By Jonathan Gault
September 10, 2017
Anyone watching today’s 2017 New Balance 5th Avenue Mile could be forgiven if they thought they were experiencing a case of déjà vu as for the third time in five years, Nick Willis and Jenny Simpson swept the titles in New York. Just as they did in 2013 and 2015, Willis and Simpson broke the tape first, Willis winning his fourth title in 3:51.3 and Simpson claiming her sixth title — and fifth straight — in 4:16.6, tying PattiSue Plumer’s 27-year-old event record in the process. Willis joins Spain’s Isaac Viciosa as the only man with four 5th Avenue titles; Simpson holds the women’s record with six.
The men’s race was first and it was a thriller. The early battle was for the $1,000 prime for the leader at halfway, and both Craig Engels and 800-meter specialist Drew Windle went for it, hard. The two men quickly gapped the field and Engels wound up outleaning Windle for the prime as they hit halfway right around 2:00 (though because Windle failed to break 4:00, he would not have received the bonus anyway).
Engels found himself around 15 meters clear of the field as Windle quickly faded but he was swallowed up by a huge mass of bodies at 1200 meters as no fewer than 16 men were within a couple strides of the lead.
Chris O’Hare, who won the Hoka One One Long Island Mile on Wednesday, made the first big move during the final quarter, and this time Willis, who finished as runner-up to O’Hare in that race, responded immediately.
“He got away from me four days ago on Long Island on the track, so I knew I had no choice but to cover his [move],” Willis told NBC. “I couldn’t let him go.”
Willis not only followed O’Hare’s move but made one of his own, and was able to create some separation just before the line, giving him time to celebrate his victory.
O’Hare was second in 3:52.0 as the places were flipped from four days ago, as Ben Blankenship, who won the Minnesota Mile on the roads on Thursday, took third in 3:52.3.
“It looked closer than it is to the finish, so if I wait and wait and wait and let them all make their moves, and hopefully I haven’t gone to fifth gear by then, I can still go a little bit further,” Willis said. “So I tried to use my old-man savvy today.”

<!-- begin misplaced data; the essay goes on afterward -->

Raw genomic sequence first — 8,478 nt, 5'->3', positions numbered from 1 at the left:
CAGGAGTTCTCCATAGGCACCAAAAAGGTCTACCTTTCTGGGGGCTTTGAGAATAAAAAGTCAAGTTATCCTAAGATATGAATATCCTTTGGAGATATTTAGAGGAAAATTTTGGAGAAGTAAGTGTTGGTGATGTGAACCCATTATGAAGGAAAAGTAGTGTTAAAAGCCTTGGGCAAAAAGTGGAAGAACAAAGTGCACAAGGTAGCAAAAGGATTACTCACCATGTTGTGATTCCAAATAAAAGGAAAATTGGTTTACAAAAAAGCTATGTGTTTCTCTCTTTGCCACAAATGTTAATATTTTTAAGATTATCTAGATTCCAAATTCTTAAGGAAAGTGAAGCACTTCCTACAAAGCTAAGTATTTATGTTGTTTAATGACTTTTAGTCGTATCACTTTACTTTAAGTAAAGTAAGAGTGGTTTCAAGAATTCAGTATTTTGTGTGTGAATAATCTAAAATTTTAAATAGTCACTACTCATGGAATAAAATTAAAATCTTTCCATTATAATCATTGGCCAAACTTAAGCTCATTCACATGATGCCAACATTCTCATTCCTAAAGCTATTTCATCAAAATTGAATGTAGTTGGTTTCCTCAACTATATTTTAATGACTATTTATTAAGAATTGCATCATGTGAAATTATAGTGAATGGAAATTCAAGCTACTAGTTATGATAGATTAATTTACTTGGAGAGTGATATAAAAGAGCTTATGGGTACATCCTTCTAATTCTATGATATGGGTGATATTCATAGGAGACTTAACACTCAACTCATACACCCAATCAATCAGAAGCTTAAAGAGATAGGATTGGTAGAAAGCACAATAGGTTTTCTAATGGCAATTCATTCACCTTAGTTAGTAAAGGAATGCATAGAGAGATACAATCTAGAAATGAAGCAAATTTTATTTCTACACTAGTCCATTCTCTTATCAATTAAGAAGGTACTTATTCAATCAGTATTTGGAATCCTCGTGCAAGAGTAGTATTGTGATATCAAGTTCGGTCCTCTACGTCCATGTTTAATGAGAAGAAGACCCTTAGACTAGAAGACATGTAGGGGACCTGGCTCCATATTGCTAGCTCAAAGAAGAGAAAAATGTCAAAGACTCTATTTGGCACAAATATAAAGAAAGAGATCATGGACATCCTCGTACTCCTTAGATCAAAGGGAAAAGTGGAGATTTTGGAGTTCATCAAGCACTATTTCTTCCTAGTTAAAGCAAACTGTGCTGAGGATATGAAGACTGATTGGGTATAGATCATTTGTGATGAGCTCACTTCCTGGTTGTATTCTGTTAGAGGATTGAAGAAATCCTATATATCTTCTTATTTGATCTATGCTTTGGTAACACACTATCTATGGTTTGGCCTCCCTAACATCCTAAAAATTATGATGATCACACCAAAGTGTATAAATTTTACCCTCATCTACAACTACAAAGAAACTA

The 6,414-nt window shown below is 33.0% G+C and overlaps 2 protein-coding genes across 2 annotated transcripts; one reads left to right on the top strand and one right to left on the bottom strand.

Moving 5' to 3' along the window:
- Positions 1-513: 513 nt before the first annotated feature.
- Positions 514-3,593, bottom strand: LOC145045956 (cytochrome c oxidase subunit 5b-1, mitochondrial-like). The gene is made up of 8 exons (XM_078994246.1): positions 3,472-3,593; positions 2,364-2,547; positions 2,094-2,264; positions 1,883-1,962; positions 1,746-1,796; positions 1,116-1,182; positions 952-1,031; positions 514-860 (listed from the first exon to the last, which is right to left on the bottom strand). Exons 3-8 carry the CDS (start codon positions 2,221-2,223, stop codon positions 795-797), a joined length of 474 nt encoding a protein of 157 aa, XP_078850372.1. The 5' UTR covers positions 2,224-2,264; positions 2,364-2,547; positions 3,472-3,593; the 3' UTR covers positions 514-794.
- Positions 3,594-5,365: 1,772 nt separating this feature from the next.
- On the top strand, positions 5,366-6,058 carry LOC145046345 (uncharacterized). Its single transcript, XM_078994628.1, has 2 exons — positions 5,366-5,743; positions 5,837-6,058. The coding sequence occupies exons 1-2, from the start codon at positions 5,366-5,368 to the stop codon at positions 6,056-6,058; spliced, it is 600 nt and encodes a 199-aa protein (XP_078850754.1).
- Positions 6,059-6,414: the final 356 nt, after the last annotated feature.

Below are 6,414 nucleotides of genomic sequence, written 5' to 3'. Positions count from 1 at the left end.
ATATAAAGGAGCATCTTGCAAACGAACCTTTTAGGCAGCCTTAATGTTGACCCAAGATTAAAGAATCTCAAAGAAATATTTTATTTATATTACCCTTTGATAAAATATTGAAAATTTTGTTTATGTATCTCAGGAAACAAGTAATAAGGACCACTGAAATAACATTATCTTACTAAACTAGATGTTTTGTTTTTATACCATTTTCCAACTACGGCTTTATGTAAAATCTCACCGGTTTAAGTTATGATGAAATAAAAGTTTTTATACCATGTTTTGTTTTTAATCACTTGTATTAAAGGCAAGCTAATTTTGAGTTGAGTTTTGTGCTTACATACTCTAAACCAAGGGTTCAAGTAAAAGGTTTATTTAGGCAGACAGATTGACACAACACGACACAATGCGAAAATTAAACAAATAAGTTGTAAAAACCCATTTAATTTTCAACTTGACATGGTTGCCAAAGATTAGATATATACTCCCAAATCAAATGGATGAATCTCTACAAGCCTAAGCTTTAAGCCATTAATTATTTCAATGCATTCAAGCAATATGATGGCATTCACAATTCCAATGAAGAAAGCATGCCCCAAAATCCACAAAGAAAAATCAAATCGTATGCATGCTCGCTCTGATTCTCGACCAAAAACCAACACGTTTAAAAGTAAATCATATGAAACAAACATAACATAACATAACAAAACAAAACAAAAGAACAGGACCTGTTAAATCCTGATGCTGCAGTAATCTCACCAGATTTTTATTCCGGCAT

Simpson used a similarly patient approach in the women’s race, though she ran near the front the entire way. Simpson battled 22-year-old Jessica Judd for the halfway bonus, though Judd took it at 2:10, and with 400 meters remaining, Judd still left.
But Simpson was right there, lying in wait, and with just over 200 to go, she launched into her kick with Judd and two other Brits, Laura Weightman and Eilish McColgan, trailing behind her. American Brenda Martinez did make a late move to close the gap, but no one could touch Simpson over the final 100 as she powered through the line without celebrating. That would turn out to be crucial as Simpson wound up tying the event record. Weightman held on for second and Judd took third as six women broke 4:20 (the course is a nine-meter net downhill).
Editor’s note: Originally, this article reported that Simpson broke the course record by running 4:16.65 as Plumer’s event record was 4:16.68. NYRR professional athletes consultant David Monti informed us that Simpson’s official time will be recorded as 4:16.6, which means, according to Monti, she will be credited with tying Plumer’s event record (the course has changed slightly over the years). Other times have been adjusted from what was shown on the NBC broadcast in accordance with the official results below.
You can re-live the races and discuss the results on the LRC messageboards:
Results (courtesy David Monti)
Quick Take: Experience helps…but talent is important too
Willis and Simpson had both won this race several times in the past, and as a result, they had extensive knowledge of the course and when to make their moves. But you know what else helps? Being better than everyone else. Simpson was clearly the class of this field and unless there are Africans involved — and 5th Avenue is usually light on Africans — she is going to be the class of any field she races. Considering Simpson has four global 1500 medals and the rest of this field, combined, had zero, Simpson was a commanding favorite on paper and would likely have won this race even if she had never raced here before.
The men’s field was more even — Willis, O’Hare, Filip Ingebrigtsen, Adel Mechaal, and Johnny Gregorek all made the 1500 final in London (with Ingebrigtsen and Mechaal going 3-4), and Jake Wightman won a Diamond League this year. But Willis has had the most impressive career of this group, by far, and is still in midseason form considering he didn’t start racing seriously until July after a shin injury. In this case, Willis’ experience on the course definitely helped, but it also helped that he’s a total stud.
Willis and Simpson are also two of the best tactical racers on the circuit; in fact, in a recent interview with LetsRun.com, Willis praised Simpson for her tactical ability, something she appreciated in speaking with the media before this race.
“Nick is someone I have an enormous amount of respect for,” Simpson said. “I can’t think of a higher compliment from someone to comment on my racing. He knows better than anyone what it takes.”
Now they have even more in common as both are 2017 5th Avenue Mile champions.